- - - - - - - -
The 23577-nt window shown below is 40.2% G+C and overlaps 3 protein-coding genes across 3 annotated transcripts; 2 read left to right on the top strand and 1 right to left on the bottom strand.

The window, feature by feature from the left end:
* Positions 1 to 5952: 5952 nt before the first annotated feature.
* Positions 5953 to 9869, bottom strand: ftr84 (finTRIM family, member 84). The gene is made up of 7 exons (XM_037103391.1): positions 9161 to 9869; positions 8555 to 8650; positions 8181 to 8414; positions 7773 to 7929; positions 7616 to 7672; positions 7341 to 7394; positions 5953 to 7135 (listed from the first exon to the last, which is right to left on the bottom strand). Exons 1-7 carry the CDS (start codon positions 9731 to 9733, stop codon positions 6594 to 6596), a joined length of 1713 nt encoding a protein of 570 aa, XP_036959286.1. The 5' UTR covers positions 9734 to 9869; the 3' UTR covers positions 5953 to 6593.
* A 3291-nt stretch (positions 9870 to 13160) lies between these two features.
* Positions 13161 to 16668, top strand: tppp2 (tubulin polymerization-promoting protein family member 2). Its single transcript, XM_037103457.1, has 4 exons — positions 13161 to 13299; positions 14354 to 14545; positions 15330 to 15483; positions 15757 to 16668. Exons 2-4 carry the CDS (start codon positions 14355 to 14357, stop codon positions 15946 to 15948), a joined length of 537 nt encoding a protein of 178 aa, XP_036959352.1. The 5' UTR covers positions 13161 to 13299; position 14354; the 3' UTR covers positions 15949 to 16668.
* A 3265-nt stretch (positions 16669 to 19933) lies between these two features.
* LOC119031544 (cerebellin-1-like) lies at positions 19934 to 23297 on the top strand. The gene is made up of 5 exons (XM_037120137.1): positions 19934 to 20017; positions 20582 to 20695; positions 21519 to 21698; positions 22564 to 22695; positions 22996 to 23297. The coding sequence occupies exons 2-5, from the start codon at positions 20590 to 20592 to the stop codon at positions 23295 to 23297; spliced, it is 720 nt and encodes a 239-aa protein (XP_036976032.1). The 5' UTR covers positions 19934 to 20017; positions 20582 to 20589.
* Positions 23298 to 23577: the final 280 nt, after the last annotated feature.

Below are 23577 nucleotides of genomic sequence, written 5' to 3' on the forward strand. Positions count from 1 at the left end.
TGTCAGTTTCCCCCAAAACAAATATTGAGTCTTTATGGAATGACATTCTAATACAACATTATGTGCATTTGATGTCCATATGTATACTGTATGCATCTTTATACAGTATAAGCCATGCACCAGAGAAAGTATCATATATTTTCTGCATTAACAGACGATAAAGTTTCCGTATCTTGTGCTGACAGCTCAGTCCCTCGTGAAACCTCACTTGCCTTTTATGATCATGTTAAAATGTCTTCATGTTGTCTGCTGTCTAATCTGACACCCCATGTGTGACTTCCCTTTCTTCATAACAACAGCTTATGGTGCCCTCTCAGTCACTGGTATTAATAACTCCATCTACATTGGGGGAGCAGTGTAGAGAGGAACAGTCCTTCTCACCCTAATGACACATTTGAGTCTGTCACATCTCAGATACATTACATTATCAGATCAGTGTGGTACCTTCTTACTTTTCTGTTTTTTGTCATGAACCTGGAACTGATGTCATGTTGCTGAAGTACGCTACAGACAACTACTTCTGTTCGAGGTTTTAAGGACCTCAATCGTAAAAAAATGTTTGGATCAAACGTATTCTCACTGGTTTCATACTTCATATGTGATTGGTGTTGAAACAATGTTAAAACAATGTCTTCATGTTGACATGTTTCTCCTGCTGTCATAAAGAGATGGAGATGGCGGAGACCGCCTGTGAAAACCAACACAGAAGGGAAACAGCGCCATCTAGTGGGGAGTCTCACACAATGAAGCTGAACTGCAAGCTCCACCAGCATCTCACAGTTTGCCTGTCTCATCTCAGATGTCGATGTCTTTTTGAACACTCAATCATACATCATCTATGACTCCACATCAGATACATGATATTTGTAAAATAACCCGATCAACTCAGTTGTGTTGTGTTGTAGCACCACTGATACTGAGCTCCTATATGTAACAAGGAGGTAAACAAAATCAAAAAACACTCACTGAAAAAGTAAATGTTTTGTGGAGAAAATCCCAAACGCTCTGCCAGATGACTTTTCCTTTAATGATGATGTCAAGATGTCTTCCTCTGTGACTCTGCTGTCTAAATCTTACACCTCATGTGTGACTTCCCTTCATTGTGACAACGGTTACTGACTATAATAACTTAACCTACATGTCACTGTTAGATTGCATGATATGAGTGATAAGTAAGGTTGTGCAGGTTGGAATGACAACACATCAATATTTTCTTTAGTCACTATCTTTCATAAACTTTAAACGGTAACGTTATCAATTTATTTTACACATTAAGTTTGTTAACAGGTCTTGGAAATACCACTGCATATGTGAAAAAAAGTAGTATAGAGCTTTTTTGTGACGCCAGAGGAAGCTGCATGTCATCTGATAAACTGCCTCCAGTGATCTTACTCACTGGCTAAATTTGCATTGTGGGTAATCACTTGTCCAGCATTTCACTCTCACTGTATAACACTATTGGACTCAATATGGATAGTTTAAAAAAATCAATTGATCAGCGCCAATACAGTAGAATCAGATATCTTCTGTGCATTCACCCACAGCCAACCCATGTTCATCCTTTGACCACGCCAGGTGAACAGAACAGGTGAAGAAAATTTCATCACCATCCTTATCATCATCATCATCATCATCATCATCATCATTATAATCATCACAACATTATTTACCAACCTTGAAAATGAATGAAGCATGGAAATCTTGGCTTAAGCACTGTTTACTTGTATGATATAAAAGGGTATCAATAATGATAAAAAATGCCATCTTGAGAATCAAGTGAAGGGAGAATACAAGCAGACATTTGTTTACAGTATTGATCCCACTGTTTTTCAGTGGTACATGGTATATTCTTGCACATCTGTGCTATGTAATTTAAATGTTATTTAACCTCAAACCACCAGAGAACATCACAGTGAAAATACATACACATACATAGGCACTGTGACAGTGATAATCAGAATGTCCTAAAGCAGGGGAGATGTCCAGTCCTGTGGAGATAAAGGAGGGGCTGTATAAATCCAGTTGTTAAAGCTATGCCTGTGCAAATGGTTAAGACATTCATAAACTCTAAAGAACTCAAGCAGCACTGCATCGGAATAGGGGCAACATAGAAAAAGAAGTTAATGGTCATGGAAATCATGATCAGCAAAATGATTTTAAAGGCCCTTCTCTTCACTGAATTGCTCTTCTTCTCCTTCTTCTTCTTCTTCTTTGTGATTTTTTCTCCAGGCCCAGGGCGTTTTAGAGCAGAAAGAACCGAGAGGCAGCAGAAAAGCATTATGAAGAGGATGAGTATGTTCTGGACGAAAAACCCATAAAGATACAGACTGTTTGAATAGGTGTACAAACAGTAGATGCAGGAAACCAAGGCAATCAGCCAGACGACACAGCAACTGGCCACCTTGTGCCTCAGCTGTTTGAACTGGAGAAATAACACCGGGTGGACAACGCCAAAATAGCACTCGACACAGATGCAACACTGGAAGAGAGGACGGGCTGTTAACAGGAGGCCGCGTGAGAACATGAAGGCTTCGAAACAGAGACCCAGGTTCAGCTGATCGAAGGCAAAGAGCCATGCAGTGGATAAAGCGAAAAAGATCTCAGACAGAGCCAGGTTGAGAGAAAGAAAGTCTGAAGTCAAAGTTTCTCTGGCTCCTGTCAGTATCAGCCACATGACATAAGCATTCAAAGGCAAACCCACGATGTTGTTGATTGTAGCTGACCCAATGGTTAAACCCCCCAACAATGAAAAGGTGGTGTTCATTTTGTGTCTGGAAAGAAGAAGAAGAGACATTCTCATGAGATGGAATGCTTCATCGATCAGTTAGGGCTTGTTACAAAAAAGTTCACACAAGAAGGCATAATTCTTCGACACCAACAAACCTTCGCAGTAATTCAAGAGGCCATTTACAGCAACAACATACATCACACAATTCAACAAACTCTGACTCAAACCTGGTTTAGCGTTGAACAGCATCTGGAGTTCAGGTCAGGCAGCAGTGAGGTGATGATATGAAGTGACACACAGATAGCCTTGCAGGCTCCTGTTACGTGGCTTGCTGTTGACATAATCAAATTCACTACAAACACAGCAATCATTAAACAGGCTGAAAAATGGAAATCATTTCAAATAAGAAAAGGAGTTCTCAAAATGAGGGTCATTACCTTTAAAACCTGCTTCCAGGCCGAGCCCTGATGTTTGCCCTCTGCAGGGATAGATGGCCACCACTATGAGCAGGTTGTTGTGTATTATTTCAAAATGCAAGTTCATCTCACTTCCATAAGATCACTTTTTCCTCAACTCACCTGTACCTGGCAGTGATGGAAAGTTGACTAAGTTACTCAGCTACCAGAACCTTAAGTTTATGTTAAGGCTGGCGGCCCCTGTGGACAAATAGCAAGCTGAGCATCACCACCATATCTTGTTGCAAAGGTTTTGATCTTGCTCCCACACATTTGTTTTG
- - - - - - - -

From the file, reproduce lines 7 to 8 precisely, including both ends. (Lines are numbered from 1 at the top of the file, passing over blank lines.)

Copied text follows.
* A 3265-nt stretch (positions 16669 to 19933) lies between these two features.
* LOC119031544 (cerebellin-1-like) lies at positions 19934 to 23297 on the top strand. The gene is made up of 5 exons (XM_037120137.1): positions 19934 to 20017; positions 20582 to 20695; positions 21519 to 21698; positions 22564 to 22695; positions 22996 to 23297. The coding sequence occupies exons 2-5, from the start codon at positions 20590 to 20592 to the stop codon at positions 23295 to 23297; spliced, it is 720 nt and encodes a 239-aa protein (XP_036976032.1). The 5' UTR covers positions 19934 to 20017; positions 20582 to 20589.